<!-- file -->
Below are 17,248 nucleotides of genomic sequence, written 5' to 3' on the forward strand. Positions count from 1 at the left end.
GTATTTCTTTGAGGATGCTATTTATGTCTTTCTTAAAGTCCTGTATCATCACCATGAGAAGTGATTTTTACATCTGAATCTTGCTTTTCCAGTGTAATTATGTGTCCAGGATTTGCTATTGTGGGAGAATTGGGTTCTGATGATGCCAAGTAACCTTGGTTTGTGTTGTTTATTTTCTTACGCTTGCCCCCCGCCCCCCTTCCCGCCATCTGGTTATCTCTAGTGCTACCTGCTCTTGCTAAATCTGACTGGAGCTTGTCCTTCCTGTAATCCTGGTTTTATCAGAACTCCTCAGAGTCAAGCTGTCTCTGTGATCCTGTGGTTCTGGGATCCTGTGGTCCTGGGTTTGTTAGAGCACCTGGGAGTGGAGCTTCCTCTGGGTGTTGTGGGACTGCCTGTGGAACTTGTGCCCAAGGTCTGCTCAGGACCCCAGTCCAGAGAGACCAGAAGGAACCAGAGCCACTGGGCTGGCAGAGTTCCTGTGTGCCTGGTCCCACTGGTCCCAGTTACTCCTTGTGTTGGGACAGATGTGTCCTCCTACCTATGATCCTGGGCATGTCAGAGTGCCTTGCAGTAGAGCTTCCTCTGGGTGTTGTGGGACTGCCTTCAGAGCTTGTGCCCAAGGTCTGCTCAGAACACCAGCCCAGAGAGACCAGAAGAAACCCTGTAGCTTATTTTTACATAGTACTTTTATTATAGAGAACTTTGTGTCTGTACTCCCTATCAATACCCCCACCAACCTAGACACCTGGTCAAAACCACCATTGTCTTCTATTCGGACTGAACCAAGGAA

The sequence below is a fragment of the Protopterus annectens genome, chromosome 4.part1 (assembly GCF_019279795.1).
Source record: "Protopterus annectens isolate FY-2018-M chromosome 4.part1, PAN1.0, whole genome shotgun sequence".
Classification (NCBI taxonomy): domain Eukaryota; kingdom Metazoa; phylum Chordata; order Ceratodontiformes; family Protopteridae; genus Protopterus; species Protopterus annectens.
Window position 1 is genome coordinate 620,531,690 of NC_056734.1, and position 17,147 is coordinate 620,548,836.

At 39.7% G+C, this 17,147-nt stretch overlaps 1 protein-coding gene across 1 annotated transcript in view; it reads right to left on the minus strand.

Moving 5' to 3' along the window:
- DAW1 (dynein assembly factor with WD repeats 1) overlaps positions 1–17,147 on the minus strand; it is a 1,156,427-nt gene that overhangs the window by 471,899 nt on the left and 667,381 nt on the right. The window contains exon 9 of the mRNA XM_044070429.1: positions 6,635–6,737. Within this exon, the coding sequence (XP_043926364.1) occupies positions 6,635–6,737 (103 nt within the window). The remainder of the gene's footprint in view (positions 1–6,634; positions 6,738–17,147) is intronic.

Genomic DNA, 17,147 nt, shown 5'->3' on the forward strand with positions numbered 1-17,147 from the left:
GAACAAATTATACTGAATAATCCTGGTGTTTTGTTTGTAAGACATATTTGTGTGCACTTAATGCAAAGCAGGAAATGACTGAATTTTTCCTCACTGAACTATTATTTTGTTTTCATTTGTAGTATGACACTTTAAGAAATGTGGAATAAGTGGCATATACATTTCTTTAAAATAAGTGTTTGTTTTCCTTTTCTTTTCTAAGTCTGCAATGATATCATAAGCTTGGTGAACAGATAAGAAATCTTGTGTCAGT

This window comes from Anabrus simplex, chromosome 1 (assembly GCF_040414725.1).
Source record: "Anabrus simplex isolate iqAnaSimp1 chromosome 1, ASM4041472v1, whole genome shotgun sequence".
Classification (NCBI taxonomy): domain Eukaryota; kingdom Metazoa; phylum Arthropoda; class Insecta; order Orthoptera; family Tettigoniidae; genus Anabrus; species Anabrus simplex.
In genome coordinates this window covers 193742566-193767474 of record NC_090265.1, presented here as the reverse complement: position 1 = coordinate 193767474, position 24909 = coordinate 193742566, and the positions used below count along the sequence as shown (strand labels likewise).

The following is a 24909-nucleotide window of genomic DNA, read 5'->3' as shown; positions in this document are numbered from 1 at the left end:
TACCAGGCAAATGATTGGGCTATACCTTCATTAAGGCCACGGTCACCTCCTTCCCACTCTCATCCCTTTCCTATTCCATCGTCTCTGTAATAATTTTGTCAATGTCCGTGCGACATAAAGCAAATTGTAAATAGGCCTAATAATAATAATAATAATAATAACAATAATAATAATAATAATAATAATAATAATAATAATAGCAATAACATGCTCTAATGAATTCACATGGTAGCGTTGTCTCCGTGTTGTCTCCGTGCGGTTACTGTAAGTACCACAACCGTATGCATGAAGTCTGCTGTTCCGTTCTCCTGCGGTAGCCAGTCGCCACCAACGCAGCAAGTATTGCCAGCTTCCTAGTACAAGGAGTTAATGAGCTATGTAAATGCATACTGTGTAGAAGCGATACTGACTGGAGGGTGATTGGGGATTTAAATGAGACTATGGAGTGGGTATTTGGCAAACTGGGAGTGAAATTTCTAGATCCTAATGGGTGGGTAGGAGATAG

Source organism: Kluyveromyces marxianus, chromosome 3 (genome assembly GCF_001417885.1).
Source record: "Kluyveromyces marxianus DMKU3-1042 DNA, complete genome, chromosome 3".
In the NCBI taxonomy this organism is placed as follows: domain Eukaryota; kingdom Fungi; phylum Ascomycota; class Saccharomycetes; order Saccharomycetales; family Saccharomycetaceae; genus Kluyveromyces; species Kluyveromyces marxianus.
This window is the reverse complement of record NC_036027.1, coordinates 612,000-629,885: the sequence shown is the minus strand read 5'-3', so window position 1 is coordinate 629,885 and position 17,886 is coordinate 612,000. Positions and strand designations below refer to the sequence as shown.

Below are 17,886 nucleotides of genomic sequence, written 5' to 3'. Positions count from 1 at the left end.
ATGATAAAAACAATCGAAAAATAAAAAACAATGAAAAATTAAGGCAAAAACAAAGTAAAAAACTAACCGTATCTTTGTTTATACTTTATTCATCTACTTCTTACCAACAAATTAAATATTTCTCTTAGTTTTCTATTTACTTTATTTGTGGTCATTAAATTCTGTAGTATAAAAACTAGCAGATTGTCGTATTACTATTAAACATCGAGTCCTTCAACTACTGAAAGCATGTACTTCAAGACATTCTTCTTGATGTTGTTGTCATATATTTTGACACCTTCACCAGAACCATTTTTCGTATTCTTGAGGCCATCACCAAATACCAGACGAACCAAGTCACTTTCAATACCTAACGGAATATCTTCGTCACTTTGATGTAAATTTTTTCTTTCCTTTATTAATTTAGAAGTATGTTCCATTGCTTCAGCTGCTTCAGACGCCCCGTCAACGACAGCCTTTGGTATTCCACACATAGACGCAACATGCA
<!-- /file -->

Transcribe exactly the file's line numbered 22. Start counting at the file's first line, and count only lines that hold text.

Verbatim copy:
Below are 17,886 nucleotides of genomic sequence, written 5' to 3'. Positions count from 1 at the left end.